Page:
Sex, drugs and sexually transmitted infections in British university students.

Vivancos, R; Abubakar, I; Hunter, PR; (2008) Sex, drugs and sexually transmitted infections in British university students. International journal of STD & AIDS, 19 (6). pp. 370-7. ISSN 0956-4624 DOI:

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Understanding predisposing factors for sexually transmitted infections (STIs) in young adults may identify targets for public health interventions. We conducted a cross-sectional web-based survey of university students' sexual attitudes, behaviours and lifestyles and self-reported rates of STI. A total of 827 students responded, 22.4% had two or more sexual partners in the previous year with inconsistent condom use and the lifetime prevalence of STIs was 9.6%. Factors associated with a diagnosis of STI were increasing age and number of sexual partners ever, female gender (adjusted odds ratio [AOR] 2.70, 95% confidence interval [CI] 1.31, 5.56) and use of crack (AOR 10.45, 95% CI 1.46, 75.16). For female students, these were increasing age and number of partners ever, whereas for male students having sex with other men (bisexual AOR 4.8, 95% CI 1.02, 22.595, homosexual AOR 17.66, 95% CI 3.03, 103.04) and use of crack (AOR 32.24, 95% CI 3.33, 312.08). Multiple partners and recreational drug use may predict incidence of STI. Prevention strategies need to aim at reducing risk behaviour across various activities.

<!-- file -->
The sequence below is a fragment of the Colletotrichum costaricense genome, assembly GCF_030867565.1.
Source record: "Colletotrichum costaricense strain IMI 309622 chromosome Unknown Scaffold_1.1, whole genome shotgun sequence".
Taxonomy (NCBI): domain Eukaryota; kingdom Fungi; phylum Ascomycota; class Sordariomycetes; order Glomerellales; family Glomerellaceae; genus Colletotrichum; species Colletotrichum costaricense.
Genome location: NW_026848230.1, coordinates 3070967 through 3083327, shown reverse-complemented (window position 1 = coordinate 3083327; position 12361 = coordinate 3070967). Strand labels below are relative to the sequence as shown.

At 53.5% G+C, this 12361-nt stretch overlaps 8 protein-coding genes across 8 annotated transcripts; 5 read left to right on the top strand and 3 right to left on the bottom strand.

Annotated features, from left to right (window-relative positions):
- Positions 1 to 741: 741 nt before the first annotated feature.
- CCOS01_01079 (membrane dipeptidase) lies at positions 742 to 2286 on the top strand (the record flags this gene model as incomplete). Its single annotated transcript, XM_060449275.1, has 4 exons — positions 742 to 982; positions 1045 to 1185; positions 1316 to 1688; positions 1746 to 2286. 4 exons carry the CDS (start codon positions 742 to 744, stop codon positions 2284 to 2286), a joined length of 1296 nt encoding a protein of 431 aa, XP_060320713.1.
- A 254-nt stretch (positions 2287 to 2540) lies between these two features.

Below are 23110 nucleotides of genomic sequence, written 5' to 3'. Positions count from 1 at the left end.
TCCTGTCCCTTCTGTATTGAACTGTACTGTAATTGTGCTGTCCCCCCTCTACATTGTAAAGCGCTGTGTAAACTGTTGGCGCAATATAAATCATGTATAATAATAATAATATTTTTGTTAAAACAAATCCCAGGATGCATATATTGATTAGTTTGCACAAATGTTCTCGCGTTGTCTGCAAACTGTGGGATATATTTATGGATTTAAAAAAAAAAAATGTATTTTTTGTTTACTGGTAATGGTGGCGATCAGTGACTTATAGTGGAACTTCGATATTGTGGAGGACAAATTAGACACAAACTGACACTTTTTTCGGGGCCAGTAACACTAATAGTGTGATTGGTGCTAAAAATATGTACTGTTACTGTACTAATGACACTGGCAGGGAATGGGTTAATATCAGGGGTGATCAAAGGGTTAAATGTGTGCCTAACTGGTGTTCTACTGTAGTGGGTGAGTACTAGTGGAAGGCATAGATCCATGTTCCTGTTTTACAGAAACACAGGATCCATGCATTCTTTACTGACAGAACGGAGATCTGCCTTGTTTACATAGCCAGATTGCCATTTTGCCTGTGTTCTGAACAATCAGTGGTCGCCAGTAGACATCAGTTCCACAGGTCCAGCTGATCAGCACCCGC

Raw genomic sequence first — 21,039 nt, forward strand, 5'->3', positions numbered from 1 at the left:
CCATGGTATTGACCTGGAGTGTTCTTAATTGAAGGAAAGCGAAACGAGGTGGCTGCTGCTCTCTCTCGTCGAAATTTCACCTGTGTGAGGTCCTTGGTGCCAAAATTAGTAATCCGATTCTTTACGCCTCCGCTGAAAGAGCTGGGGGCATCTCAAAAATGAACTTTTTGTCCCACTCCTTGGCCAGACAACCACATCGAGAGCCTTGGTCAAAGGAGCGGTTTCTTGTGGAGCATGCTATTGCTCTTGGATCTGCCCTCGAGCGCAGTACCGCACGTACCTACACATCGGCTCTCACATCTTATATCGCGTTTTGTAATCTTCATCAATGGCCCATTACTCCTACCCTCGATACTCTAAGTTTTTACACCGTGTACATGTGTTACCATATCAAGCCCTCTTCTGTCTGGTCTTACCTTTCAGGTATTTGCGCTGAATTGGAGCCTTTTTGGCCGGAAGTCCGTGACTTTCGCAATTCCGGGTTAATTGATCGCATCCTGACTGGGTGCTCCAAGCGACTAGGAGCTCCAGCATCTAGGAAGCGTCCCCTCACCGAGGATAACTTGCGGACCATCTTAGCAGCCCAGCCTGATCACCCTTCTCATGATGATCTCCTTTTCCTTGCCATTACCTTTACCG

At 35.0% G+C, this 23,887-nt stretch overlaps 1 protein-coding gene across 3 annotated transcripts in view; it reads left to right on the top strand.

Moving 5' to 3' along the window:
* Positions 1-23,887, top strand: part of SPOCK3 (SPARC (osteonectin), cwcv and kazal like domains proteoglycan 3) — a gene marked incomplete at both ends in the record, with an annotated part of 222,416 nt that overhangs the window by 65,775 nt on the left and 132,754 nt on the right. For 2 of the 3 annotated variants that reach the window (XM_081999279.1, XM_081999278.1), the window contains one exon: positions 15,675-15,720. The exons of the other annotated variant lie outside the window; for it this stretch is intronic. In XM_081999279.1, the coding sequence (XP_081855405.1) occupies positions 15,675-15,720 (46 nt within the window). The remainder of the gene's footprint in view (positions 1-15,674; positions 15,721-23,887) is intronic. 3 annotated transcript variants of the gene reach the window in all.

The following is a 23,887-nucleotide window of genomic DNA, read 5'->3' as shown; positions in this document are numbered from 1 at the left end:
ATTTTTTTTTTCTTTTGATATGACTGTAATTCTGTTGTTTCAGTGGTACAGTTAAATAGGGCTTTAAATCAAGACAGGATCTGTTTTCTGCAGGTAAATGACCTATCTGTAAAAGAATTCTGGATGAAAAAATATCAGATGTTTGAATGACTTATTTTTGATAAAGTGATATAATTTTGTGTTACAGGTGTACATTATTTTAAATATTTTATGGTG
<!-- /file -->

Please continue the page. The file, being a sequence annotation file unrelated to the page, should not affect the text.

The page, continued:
Item Type: Article
Faculty and Department: Faculty of Epidemiology and Population Health > Dept of Infectious Disease Epidemiology
PubMed ID: 18595873
Web of Science ID: 256817700004


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